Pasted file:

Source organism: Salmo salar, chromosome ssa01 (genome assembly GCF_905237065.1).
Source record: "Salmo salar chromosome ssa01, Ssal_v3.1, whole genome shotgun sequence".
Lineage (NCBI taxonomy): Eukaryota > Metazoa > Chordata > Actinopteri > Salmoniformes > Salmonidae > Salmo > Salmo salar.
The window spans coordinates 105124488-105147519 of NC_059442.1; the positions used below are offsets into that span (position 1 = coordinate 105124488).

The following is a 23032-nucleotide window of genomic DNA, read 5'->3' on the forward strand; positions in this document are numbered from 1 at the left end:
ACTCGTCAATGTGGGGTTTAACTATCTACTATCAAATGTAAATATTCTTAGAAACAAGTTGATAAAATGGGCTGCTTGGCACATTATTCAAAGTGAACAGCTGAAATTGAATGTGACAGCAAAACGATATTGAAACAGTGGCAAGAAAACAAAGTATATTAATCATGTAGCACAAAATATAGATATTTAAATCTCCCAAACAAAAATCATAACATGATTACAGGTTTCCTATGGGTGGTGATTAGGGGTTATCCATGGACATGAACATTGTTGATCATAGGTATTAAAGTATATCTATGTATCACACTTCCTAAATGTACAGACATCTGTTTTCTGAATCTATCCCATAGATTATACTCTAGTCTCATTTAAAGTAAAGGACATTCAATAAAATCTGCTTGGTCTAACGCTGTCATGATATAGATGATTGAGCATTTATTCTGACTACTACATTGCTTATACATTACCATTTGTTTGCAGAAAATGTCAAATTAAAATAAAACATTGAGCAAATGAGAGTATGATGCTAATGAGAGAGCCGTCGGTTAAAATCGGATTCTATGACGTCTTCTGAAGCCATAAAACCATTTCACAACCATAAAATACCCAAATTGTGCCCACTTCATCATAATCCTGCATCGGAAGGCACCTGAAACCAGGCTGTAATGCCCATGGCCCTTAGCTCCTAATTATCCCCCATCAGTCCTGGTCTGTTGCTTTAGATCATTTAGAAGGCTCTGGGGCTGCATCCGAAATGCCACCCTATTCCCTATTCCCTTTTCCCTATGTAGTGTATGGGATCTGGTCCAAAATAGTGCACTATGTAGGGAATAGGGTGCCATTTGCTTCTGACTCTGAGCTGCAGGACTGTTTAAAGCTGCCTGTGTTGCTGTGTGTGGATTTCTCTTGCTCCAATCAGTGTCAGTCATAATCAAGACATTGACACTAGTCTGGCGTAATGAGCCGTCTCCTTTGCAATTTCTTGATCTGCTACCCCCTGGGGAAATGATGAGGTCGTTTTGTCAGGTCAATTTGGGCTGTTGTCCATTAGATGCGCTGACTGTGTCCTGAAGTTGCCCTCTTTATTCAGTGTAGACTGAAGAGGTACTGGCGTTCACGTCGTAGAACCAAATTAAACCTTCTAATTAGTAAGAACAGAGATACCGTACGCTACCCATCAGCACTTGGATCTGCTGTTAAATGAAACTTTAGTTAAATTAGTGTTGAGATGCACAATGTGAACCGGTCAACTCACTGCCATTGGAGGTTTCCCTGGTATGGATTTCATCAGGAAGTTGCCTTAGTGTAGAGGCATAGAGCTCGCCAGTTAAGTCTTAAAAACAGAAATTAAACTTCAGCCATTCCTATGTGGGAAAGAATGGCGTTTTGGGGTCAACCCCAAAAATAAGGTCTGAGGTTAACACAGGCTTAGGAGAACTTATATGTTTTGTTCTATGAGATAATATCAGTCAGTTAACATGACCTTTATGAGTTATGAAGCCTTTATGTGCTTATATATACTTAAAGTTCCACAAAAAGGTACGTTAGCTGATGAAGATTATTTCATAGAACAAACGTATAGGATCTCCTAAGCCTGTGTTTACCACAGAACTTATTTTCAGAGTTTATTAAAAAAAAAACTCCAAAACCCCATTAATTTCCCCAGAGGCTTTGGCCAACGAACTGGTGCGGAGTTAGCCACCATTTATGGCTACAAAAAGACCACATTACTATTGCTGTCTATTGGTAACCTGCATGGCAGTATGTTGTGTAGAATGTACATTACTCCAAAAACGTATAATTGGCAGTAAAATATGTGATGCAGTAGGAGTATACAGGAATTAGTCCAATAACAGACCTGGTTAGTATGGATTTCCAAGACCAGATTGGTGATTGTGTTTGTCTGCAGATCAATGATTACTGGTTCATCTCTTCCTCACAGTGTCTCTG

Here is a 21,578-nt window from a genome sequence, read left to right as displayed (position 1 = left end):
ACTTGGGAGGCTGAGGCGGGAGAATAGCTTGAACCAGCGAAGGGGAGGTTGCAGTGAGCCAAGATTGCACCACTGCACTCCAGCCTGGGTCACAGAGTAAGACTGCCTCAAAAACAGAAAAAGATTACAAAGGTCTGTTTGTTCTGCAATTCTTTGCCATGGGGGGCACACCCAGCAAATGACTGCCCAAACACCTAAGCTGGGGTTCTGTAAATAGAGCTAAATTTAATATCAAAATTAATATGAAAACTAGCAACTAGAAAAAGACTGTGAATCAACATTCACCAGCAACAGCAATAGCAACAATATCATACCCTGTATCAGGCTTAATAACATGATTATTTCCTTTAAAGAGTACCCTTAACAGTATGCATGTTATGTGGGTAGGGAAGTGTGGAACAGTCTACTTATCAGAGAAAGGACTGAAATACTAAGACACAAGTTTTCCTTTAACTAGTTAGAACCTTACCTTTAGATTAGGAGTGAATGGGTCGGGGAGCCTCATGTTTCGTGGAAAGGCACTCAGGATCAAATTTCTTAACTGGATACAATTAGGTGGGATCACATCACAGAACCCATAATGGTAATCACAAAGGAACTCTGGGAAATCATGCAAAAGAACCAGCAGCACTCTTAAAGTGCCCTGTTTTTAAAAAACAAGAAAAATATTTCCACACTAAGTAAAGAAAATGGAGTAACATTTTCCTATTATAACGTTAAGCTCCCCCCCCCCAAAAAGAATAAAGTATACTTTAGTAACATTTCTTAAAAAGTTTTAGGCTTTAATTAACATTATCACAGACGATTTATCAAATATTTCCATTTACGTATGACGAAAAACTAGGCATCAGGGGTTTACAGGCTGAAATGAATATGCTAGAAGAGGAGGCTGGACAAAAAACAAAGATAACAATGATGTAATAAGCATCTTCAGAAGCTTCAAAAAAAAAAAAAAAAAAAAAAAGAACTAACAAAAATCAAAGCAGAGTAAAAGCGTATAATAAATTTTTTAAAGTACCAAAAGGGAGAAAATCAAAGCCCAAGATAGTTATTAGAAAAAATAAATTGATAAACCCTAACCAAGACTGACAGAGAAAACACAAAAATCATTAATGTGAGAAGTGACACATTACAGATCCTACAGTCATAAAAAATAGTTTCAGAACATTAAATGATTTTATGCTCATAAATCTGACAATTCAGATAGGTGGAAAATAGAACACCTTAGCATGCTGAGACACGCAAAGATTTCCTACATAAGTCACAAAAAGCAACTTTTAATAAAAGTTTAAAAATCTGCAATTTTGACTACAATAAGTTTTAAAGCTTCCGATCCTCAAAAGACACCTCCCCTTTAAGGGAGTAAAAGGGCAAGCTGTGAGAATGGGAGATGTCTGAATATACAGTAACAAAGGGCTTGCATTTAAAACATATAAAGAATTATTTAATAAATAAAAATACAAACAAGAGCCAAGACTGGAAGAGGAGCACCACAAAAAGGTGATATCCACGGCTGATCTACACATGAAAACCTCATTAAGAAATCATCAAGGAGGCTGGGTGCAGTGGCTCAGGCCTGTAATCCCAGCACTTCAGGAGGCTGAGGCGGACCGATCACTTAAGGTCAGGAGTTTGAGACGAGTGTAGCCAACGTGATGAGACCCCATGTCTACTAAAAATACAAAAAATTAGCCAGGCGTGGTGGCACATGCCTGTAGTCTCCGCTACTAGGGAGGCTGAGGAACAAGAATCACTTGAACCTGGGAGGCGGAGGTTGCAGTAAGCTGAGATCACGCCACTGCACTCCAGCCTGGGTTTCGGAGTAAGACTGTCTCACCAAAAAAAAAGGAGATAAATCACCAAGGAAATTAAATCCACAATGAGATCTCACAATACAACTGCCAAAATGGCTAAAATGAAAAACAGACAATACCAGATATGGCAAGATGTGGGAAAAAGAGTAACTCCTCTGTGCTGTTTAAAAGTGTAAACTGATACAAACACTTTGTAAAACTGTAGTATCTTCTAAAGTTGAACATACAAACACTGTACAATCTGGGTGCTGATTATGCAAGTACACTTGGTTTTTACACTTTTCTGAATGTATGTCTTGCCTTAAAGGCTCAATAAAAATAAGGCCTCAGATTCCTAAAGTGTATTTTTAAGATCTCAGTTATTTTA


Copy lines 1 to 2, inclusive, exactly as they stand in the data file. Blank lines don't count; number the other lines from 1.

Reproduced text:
Source organism: Salmo salar, chromosome ssa01 (genome assembly GCF_905237065.1).
Source record: "Salmo salar chromosome ssa01, Ssal_v3.1, whole genome shotgun sequence".